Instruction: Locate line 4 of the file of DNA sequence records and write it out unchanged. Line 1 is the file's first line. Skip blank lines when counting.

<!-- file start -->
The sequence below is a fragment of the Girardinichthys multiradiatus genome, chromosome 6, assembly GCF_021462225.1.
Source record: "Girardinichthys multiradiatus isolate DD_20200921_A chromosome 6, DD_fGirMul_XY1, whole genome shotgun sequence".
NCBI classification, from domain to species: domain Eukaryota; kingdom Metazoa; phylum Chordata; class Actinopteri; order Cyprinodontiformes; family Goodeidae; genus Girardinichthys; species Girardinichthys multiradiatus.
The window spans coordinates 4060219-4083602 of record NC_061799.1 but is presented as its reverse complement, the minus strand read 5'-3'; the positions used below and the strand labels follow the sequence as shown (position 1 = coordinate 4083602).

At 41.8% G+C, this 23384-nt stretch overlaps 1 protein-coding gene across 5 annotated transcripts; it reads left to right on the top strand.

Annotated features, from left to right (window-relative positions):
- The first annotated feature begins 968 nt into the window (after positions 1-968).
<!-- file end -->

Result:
The window spans coordinates 4060219-4083602 of record NC_061799.1 but is presented as its reverse complement, the minus strand read 5'-3'; the positions used below and the strand labels follow the sequence as shown (position 1 = coordinate 4083602).